Obama's Cybersecurity Law Alone Won't Stop E-Payments Crime

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President Obama is urging Congress to pass “The Personal Data Notification & Protection Act” as one of a handful of new initiatives to better secure personal information from cybercriminals.

It’s clear the United States must make aggressive changes as recent breaches only highlight the scale of this growing problem. The Act is just one measure in a much needed multi-layered approach to security that is necessary to protect consumers, merchants and card issuers. It’s important to understand what the Act does and what else is necessary.

Unveiled earlier this month to the Federal Trade Commission (FTC), the Act would set a national standard for how companies respond to cyber security breaches. As written, the Act requires any business involved in interstate commerce that collects personally identifiable information of more than 10,000 people to notify both the individuals and the media within 30 days of discovering a data breach. Violations of the 30-day notification requirement would be subject to penalties as unfair or deceptive acts or practices in violation of FTC regulations.

The Act is an excellent reactive measure, but in order to truly protect card holder data, the US must also employ proactive technologies like EMV enabled cards and cards with dynamic CVVs are designed to reduce the impact of data breaches before they occur. That’s important, as we’ve seen the fallout from the data breaches that have occurred at retailers like Target, Neiman Marcus and Home Depot.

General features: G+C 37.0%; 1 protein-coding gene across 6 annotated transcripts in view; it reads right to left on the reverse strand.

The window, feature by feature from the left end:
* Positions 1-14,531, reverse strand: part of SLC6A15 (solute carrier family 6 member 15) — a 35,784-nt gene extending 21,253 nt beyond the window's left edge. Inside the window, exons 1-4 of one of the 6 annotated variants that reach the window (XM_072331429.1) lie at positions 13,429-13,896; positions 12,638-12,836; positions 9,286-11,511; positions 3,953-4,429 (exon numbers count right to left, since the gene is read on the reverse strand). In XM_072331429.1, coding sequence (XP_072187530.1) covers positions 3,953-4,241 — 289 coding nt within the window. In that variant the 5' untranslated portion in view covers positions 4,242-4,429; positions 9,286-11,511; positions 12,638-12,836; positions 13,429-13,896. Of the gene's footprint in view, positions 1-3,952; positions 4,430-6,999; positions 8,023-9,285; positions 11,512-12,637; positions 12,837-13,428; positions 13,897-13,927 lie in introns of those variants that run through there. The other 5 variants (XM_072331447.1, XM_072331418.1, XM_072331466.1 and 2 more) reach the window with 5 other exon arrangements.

EMV-enabled cards help to reduce fraud for card-present transactions by utilizing a chip that stores the cardholder’s information and creates a unique encrypted code for each transaction that cannot be reused or replicated, making the data useless to thieves. Therefore, even if a company’s data is breached, the information gathered would be of no use to a criminal.

Card-not-present transactions-ie online- can be avoided as well, with the use of Dynamic CVV, a new technology that enables the current static 3 or 4 digit security code on a card to change at a pre-selected time interval, diminishing the value of stolen debit and credit card. 

Both of these technological tools devalue the data fraudsters are seeking. Through the layering of these initiatives the cardholder is better protected. 

President Obama's proposed act plays a helpful role in informing consumers after a breach. But the key is to take away the value of the information stolen, by offering consumers additional security tools, like EMV cards and Dynamic CVV cards,  to make the information stolen useless both at the point of sale and online.

Martin Ferenczi is President of North America for Oberthur Technologies

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